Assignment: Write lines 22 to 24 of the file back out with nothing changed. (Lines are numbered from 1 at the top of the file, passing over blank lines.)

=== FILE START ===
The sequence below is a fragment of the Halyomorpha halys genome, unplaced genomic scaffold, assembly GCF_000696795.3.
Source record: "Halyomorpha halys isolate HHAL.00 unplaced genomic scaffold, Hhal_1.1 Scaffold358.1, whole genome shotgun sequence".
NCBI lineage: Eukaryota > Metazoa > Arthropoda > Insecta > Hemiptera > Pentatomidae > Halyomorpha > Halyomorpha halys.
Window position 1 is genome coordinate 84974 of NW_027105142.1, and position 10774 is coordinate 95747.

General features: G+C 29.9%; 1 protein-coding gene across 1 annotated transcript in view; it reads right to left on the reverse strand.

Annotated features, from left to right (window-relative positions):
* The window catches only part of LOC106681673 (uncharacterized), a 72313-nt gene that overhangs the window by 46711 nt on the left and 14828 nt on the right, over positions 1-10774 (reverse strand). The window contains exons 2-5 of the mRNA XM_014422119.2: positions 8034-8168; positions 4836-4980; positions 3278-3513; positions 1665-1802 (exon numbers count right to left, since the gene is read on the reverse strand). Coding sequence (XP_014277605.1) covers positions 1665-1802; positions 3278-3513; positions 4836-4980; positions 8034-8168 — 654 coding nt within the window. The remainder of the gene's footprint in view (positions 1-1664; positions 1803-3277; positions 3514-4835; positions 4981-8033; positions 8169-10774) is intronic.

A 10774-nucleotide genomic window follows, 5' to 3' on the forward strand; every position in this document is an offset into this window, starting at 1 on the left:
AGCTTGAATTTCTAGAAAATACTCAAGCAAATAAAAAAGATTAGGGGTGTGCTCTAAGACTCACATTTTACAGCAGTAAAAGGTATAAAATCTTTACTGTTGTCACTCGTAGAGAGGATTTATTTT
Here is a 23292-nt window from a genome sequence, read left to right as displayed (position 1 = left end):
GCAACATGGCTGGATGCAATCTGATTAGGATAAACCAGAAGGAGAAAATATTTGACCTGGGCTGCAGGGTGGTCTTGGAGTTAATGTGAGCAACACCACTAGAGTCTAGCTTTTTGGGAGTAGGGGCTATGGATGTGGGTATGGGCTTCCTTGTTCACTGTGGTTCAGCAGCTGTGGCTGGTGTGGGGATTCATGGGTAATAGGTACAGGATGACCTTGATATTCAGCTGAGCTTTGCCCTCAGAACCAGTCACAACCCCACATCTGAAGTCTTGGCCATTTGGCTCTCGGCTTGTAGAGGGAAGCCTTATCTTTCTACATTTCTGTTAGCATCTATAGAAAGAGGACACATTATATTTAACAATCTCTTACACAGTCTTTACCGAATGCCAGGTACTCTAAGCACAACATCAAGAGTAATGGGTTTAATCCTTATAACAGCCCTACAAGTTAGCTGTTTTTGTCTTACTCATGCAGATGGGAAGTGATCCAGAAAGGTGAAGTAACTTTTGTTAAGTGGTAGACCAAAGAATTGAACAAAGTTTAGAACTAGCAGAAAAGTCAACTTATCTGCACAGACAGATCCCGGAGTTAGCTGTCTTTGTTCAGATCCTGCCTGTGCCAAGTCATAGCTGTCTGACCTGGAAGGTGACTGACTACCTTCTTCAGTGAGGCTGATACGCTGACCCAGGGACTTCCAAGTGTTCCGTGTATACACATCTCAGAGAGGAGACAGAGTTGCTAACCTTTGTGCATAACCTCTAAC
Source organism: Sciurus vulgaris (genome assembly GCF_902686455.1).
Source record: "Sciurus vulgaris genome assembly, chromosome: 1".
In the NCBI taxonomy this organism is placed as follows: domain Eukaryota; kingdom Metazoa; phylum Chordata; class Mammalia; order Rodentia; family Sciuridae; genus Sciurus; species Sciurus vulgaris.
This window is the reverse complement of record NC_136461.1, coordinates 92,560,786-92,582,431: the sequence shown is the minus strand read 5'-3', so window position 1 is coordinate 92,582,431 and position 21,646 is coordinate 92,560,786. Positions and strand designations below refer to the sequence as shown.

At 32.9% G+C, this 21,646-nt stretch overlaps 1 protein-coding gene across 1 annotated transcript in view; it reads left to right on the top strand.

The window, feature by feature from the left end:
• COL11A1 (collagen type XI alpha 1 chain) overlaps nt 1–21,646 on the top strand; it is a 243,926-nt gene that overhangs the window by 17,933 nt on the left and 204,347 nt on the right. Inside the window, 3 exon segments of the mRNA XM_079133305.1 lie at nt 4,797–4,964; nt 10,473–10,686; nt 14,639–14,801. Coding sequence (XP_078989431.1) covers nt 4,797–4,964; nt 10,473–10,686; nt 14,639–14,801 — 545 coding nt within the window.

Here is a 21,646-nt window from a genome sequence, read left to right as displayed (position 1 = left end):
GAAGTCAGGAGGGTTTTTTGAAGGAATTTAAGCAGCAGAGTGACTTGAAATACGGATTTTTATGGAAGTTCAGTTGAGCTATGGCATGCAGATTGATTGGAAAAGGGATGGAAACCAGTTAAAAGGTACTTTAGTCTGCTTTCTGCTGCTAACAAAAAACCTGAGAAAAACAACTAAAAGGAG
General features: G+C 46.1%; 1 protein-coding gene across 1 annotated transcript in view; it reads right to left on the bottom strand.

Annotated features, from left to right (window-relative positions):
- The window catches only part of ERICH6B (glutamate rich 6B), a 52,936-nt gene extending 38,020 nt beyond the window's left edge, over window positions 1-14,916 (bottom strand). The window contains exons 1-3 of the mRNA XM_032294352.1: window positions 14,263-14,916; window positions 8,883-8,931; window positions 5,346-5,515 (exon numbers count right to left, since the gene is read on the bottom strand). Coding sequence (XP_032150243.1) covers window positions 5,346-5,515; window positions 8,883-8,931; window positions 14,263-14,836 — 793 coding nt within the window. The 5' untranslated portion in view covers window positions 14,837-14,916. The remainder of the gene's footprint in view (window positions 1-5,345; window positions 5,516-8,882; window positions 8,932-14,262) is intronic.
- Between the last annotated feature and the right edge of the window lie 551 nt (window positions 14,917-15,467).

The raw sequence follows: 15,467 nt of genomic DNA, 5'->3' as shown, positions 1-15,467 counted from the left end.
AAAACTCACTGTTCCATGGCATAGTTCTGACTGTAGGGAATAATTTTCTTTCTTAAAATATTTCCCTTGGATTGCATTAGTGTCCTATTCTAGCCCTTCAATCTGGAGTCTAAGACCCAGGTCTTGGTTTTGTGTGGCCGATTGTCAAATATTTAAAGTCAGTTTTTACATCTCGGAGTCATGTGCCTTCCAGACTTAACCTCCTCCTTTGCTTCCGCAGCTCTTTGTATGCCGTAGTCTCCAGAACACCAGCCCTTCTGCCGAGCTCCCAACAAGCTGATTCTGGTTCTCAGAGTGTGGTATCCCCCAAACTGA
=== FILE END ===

Annotated features, from left to right (window-relative positions):
- The window catches only part of ERICH6B (glutamate rich 6B), a 52,936-nt gene extending 38,020 nt beyond the window's left edge, over window positions 1-14,916 (bottom strand). The window contains exons 1-3 of the mRNA XM_032294352.1: window positions 14,263-14,916; window positions 8,883-8,931; window positions 5,346-5,515 (exon numbers count right to left, since the gene is read on the bottom strand). Coding sequence (XP_032150243.1) covers window positions 5,346-5,515; window positions 8,883-8,931; window positions 14,263-14,836 — 793 coding nt within the window. The 5' untranslated portion in view covers window positions 14,837-14,916. The remainder of the gene's footprint in view (window positions 1-5,345; window positions 5,516-8,882; window positions 8,932-14,262) is intronic.
- Between the last annotated feature and the right edge of the window lie 551 nt (window positions 14,917-15,467).